Tartarin of Washington

When I was in high school, like most of the French kids, I read a book by Alphonse Daudet, called Tartarin de Tarascon. And like anybody who read that book, I had a good laugh.

Yesterday, talking about the Florida shooting Tartarin of Washington told a gathering of US governors at the White House:

“You don’t know until you test it, but I think, I really believe I’d run in there, even if I didn’t have a weapon, and I think most of the people in this room would have done that too.”

Most of the people in America must have burst out laughing. This man has the uncanny ability to put his foot in his mouth.

As Stephen Colbert remarked in his monologue,

“There’s a lot in there that I doubt, but the part I really don’t believe is that he can run,” said Colbert. “Look, sir, we already know how you react to combat situations. You got five deferments from Vietnam.”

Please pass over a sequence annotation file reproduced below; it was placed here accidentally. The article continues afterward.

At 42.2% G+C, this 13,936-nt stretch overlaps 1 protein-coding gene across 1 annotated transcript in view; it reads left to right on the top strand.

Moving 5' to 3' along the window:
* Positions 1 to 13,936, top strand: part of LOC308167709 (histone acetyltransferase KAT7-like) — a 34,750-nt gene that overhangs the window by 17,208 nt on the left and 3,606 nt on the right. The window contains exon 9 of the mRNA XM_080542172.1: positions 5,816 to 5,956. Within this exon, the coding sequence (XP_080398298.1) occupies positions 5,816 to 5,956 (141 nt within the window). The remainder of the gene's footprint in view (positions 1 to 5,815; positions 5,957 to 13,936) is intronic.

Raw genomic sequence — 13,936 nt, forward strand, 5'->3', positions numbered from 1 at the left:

Bragging is a risky occupation, especially when practically everything you do or say is recorded and cataloged. If you are not very careful, what you declared yesterday will swoop back like a boomerang and hit you hard in the derriere. It won’t kill you, but being laughed at is sometimes a fate worse than death.

Bragging is for people who wish they could but can’t. If you can do it, you don’t talk about it, you just do it.

European democracies have found a better system. They have a Prime Minister who does the talk… and takes the fall if the message does not resonate with the audience. The President then interferes and makes a presidential statement cleverly correcting what he told his right-hand man to say.

The limelight is like a tanning bed. It projects high-energy particles that can cause harmful radiation. The longer you stay in it and the more damaging it is to your health and your political career.


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